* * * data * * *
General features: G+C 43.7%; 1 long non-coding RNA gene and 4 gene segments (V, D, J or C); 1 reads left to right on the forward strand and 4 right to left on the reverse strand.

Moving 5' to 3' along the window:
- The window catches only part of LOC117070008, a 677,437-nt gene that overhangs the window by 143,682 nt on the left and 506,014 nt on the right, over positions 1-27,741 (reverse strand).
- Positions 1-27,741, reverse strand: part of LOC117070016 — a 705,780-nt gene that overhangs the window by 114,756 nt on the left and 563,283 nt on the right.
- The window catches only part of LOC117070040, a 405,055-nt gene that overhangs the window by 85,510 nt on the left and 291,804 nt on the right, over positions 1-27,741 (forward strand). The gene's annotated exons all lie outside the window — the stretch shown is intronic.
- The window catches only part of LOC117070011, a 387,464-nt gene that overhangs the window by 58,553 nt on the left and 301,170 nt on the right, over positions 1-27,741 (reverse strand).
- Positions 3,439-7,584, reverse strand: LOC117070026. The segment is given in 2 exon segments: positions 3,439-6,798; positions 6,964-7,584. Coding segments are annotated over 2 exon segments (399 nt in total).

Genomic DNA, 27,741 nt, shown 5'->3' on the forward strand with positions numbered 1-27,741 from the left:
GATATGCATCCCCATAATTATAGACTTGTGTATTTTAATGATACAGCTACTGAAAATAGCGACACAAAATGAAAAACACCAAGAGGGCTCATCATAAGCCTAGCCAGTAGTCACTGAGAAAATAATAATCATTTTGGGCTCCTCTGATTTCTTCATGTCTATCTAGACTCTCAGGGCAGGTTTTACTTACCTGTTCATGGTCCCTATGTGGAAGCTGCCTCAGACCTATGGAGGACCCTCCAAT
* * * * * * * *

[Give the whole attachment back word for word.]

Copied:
General features: G+C 43.7%; 1 long non-coding RNA gene and 4 gene segments (V, D, J or C); 1 reads left to right on the forward strand and 4 right to left on the reverse strand.

Moving 5' to 3' along the window:
- The window catches only part of LOC117070008, a 677,437-nt gene that overhangs the window by 143,682 nt on the left and 506,014 nt on the right, over positions 1-27,741 (reverse strand).
- Positions 1-27,741, reverse strand: part of LOC117070016 — a 705,780-nt gene that overhangs the window by 114,756 nt on the left and 563,283 nt on the right.
- The window catches only part of LOC117070040, a 405,055-nt gene that overhangs the window by 85,510 nt on the left and 291,804 nt on the right, over positions 1-27,741 (forward strand). The gene's annotated exons all lie outside the window — the stretch shown is intronic.
- The window catches only part of LOC117070011, a 387,464-nt gene that overhangs the window by 58,553 nt on the left and 301,170 nt on the right, over positions 1-27,741 (reverse strand).
- Positions 3,439-7,584, reverse strand: LOC117070026. The segment is given in 2 exon segments: positions 3,439-6,798; positions 6,964-7,584. Coding segments are annotated over 2 exon segments (399 nt in total).

Genomic DNA, 27,741 nt, shown 5'->3' on the forward strand with positions numbered 1-27,741 from the left:
GATATGCATCCCCATAATTATAGACTTGTGTATTTTAATGATACAGCTACTGAAAATAGCGACACAAAATGAAAAACACCAAGAGGGCTCATCATAAGCCTAGCCAGTAGTCACTGAGAAAATAATAATCATTTTGGGCTCCTCTGATTTCTTCATGTCTATCTAGACTCTCAGGGCAGGTTTTACTTACCTGTTCATGGTCCCTATGTGGAAGCTGCCTCAGACCTATGGAGGACCCTCCAAT